Monday, January 16, 2012
Lessons Learned from Death
Last night, my Grandfather passed away. He is quite an amazing man. I could write chapters on all that he accomplished in life but - for now - that will have to wait.
I want to write about what we have learned from Death.
Saturday morning, we received a text from my Mother telling us that Grandpa was going downhill quickly. This came as rather a shock. Though his body and mind were aging, we didn't necessarily think he was at Death's door. That all changed last week. It quickly became evident that his time was at hand.
As soon as we heard that hospice had been called in, we hurriedly dressed our little crew and took them up to see Grandpa Saturday morning. When we arrived, we were surprised to see him in a hospital bed in his room. He had been medically sedated for the past few days to control the pain he was experiencing. However, when we came in the room, he responded to each one of us. He is famous for calling each one of his daughters/granddaughters "dear" while referring to every male posterity as "son." And so it was. We each received our term of endearment and he kept looking around muttering "oh boy. oh boy." He was so happy to see his grandchildren.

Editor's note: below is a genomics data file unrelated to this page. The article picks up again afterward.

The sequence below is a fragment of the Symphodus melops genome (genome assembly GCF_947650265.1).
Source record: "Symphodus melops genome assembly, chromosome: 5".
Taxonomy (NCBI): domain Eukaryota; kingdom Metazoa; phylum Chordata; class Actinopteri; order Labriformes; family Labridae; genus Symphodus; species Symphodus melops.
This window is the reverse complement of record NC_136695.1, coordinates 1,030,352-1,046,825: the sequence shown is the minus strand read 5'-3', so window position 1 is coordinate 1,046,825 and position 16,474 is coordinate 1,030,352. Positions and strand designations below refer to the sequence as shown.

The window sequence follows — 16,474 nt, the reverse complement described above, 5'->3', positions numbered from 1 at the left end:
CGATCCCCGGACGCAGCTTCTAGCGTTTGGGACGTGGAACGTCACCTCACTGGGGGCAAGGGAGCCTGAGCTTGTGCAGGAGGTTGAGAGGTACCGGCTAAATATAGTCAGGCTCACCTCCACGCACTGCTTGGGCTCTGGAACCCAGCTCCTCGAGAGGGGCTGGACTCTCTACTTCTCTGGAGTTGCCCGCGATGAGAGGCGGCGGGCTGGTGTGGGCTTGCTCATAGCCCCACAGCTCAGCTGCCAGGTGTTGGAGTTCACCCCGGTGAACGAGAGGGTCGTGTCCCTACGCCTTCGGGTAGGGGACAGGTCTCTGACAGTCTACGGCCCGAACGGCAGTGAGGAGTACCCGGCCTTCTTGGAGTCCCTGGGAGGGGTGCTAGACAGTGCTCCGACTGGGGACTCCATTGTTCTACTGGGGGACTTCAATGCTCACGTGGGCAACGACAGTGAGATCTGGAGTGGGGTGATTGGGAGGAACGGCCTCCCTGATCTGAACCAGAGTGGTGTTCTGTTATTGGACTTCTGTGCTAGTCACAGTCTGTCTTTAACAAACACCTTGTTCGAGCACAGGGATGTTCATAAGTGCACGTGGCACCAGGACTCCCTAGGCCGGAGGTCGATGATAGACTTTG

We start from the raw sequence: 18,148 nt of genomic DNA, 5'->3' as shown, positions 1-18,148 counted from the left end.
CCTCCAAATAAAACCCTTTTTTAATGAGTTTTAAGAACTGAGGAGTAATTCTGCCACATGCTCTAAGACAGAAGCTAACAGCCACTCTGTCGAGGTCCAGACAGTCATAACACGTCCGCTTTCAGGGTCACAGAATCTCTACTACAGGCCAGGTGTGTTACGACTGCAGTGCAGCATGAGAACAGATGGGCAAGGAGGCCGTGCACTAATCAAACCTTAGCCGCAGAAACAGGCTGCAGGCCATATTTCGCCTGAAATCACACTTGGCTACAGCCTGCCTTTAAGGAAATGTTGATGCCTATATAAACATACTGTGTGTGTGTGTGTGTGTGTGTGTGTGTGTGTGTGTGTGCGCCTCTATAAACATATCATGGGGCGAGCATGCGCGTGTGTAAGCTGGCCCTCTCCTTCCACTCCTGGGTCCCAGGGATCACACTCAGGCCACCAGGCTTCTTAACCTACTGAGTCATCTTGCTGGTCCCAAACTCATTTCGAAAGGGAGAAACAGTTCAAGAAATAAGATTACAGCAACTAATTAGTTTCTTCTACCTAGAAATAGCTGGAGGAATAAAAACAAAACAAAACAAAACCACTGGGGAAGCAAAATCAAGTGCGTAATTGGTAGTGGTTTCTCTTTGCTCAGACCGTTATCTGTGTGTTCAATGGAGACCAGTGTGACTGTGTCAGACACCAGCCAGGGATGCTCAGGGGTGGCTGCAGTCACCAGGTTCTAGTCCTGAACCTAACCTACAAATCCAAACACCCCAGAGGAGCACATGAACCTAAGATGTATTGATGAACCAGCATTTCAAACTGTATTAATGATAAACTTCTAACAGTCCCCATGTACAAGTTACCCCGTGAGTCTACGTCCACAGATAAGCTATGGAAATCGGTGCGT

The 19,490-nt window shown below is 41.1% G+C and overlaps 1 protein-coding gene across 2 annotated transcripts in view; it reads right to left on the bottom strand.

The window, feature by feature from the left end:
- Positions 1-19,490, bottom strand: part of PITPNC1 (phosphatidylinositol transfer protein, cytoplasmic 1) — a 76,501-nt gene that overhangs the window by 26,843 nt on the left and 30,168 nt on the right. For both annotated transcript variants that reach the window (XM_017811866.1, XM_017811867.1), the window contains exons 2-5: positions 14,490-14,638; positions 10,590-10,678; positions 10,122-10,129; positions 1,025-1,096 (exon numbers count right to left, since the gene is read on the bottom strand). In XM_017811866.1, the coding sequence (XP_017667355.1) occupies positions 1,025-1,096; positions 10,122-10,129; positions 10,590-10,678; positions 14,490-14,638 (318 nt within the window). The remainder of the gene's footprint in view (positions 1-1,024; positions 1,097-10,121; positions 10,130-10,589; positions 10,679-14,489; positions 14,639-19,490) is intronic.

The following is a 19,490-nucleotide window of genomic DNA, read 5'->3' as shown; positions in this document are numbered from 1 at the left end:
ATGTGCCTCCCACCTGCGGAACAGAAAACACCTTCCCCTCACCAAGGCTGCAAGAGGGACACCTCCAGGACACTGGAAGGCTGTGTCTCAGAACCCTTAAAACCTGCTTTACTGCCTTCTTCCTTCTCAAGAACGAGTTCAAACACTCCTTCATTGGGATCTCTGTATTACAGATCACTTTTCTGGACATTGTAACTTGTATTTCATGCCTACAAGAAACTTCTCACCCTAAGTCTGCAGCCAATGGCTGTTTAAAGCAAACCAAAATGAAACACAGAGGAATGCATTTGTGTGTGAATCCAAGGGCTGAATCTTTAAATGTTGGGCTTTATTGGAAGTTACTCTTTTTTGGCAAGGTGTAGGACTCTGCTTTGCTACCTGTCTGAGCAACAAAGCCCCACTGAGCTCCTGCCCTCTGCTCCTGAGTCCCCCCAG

As he drifted in and out of coherency, we stood by his side, telling him all the things we loved about him. As we stood together, I looked at my children. I was amazed how comfortable they were with Death. They knew what was happening and they weren't afraid to witness it. Given our alarming discovery and circumstances, that is a miracle.
I watched with amazement as my Gracie cupped Grandpa's weak hand between her own as my Emma rubbed his feet. They were administering to him with so much love and tenderness. My mind immediately took me back to almost exactly a year ago.
Despite the shock and terror of finding Bennett cold and stiff in his crib, David and I felt divinely inspired in how to handle our situation. Even in the early hours of realization, we knew we could not change the situation. We felt - however - that the way we dealt with it would mean EVERYTHING to our family.
How right we were.
Because of that, we as a family spent as much time with Bennett's body as possible after his Death. In that time, my children became very comfortable and familiar with the effects of Death on the body. We told them that - though this was Bennett's body or shell - the Bennett we knew and loved was in Heaven. They needn't be alarmed that he was cold, stiff and unresponsive. Because - when they would see him again - he would not be. He would be the same Bennett they tickled, cuddled, knew and loved.
They listened. They heard. And they believed.
And so - not even a year later - when their great grandfather who they cherish passes away, they are not alarmed by this change. They have walked this road before. They love him in Death as they did Life. And they know we will be together again.
And - until then - Grandpa will be playing catch with our Bennett.